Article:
It was this book, The Living Mountain, which captured my imagination. In his preface to the 2011 version of the book, Robert Macfarlane plays on Descartes’ ‘cogito ergo sum’ – I think therefore I am. For Macfarlane, Nan changed that – I walk therefore I am.
A lot of interpretations of the famous book that lay dormant in a drawer for nearly four decades touch on metaphysical and Buddhist references. Albeit these are present, there is something more touching.
Nan writes of the simple things on the hill, as well as its beauty and the sensuous experience gleaned from being in the presence of nature. She not only understands how many of us experience the hill, she identifies the things we can never understand.
The simplicity and innocence she wrote of in The Quarry Wood she recreates here: ‘No one knows the mountain completely who has not slept on it. As one slips over into sleep, the minds grows limpid; the body melts; perception alone remains. One neither thinks, nor desires, nor remembers, but dwells in pure intimacy with the tangible world.
‘These moments of quiescent perceptiveness before sleep are among the most rewarding of the day. I am emptied of preoccupation, there is nothing between me and the earth and the sky. In midsummer the north glows with light long after midnight is past. As I watch, the light comes pouring round the edges of the shapes that stand against the sky, sharpening them till the more slender have a sort of glowing insubstantiality, as though they were themselves nothing but light.’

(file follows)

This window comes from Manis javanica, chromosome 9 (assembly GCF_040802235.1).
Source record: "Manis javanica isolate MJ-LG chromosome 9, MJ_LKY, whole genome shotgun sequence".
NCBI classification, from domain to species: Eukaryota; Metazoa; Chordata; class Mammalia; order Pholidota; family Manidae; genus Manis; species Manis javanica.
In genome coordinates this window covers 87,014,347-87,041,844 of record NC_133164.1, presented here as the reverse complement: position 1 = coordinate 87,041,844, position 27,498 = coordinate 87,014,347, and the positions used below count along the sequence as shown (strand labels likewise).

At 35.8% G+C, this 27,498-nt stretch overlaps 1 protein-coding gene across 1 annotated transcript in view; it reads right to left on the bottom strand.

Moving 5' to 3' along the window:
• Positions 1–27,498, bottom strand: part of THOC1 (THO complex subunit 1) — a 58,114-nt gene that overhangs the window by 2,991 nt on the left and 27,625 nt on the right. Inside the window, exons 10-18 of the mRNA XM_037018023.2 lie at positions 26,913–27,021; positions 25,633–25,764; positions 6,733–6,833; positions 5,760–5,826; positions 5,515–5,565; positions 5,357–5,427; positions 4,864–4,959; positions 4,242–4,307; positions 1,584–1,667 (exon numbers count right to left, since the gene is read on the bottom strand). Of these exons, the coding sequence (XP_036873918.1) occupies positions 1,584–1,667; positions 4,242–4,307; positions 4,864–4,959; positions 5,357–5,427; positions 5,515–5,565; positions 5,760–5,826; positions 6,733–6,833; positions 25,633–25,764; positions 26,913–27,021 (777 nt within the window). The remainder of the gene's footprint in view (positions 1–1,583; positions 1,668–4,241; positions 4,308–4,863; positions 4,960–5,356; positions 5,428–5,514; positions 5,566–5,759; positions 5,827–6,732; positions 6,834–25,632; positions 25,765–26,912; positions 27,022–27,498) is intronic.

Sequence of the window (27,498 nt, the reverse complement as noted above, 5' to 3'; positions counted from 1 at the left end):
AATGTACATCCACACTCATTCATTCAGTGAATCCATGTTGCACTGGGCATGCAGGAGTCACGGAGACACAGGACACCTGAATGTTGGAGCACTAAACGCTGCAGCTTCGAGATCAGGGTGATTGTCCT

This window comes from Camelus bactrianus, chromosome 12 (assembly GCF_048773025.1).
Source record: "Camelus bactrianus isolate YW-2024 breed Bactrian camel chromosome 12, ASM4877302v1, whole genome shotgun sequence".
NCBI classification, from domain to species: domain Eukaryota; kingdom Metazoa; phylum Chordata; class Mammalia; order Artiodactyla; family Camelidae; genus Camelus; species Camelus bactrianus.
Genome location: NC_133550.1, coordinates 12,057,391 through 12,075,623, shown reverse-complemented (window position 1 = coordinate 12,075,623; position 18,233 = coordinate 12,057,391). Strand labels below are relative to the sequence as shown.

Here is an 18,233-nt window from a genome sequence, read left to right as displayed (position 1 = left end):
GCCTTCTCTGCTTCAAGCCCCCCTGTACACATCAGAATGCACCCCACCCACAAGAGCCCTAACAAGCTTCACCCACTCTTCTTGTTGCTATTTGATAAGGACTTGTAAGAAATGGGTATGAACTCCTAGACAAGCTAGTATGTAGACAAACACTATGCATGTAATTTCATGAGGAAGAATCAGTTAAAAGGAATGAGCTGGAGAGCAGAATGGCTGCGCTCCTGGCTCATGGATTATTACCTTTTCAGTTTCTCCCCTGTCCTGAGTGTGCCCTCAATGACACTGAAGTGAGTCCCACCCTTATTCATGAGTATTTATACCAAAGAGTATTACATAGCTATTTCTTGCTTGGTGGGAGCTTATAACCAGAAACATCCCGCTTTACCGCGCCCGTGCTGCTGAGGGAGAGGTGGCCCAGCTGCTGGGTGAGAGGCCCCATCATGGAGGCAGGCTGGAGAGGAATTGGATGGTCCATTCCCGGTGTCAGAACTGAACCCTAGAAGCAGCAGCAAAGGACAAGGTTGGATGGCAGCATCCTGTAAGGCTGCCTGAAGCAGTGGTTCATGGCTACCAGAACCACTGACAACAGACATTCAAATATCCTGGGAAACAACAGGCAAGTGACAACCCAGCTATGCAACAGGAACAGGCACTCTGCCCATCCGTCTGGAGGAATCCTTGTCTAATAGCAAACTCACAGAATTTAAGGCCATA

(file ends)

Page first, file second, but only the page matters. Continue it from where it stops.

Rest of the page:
As you might imagine, I could wax lyrical about Shepherd’s work for days, and we haven’t touched on her body of poetry.
What can we take from Shepherd?
Not the metaphysics, that your self can be elevated to higher planes (even if her students described Nan herself as displaying “other worldly” characteristics). No. It is to go to the hills to feel them.
It is easy to just use the eyes when in the hills, but every sense should be deployed. Feel, truly feel, the moss and the water at your feet. Learn about the bog cotton, the ling, the purple saxifrage, the skylarks and the granite.
Stay curious. Taste things (if it seems safe!). Smell widely. And, if you do look, look differently. As Nan wrote: ‘By so simple a matter, too, as altering the position of one’s head, a different kind of world may be made to appear. Lay the head down, or better still, face away from what you look at, and bend with straddled legs till you see your world upside down. How new it has become! From the close-by sprigs of heather to the most distant fold of the land, each detail stands erect in its own validity. In no other way have I seen of my own unaided sight that the earth is round.’
Here is to Nan this past World Book Day and International Women’s Day. You took to the mountains in your way and helped to make sense of them.
To finish with the woman herself: ‘Knowing another is endless. The thing to be known grows with the knowing.’ I feel we can take a lot from those words.